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Current time:0:00Total duration:3:22

AP.STATS:

VAR‑5 (EU)

, VAR‑5.E (LO)

, VAR‑5.E.1 (EK)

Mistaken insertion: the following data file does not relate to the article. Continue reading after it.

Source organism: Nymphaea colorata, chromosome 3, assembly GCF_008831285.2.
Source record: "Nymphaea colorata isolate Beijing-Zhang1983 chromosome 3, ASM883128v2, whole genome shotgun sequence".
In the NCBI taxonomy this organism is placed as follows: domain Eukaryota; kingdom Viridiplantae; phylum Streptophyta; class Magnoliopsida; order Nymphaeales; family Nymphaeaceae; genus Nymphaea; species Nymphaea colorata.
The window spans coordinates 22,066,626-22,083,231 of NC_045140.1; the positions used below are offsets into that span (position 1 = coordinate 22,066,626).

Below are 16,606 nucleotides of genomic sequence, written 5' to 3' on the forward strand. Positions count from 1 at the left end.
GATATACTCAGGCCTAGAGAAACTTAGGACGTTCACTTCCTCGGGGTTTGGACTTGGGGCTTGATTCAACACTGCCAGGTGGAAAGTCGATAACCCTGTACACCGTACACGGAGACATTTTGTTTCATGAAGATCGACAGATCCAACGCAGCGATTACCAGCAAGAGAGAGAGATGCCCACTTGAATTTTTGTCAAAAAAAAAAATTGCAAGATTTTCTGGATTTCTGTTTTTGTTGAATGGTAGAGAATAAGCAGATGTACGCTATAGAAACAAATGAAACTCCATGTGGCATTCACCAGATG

let's say that I have a random variable X which is equal to the number of dogs that I see in a day and random variable Y is equal to the number of cats that I see in a day and let's say I also know what the mean of each of these random variables are the expected value so the expected value of X which I could also denote as the mean of our random variable X let's say I expect to see three dogs a day and similarly for the cat the expected value of y is equal to I could also note that as the mean of Y is going to be equal to and this is just for the sake of argument let's say I expect to see four cats a day and in previous videos we define how do you take the mean of an amine of a random variable or the expected value of a random variable what we're going to think about now is what would be the expected value of x plus y or another way of saying that the mean of the sum of these two random variables well it turns out and I'm not proving it just yet that this that the mean of the sum of random variables is equal to the sum of the means so this is going to be equal to the mean of random variable X plus the mean of a random variable Y and so in this particular case if I were to say well what's the expected number of dogs and cats that I would see in a given day well I would add these two means it would be three plus four it would be equal to seven so in this particular case it'd be it is equal to three plus four which is equal to which is equal to seven and similarly if I were to ask you the difference if I were to say well what's the how many more cats in a given day would I expect to see then dogs so the expected value of y minus X what would that be well intuitively you might say well okay if we can add random if the expected value of the sum is the sum of the expected values then the expected value or the mean of the difference will be the difference is of the means and that is absolutely true so this is the same thing as the mean of Y minus X which is equal to the mean of Y is going to be equal to the mean of Y minus the mean of X minus the mean of X and in this particular case it would be equal to four minus three minus three is equal to one so another way of thinking about this intuitively is I would expect to see on a given day one more cat than dogs now the example that I've just used this is discrete random variable and a given day I wouldn't see two point two dogs or PI dogs the expected value itself does not have to be a whole number because you could of course average it over many days but this same idea that the mean of a sum is the same thing as the sum of means under the the mean of a difference of random variables is the same as the difference of the means in a future video I'll do a proof of this

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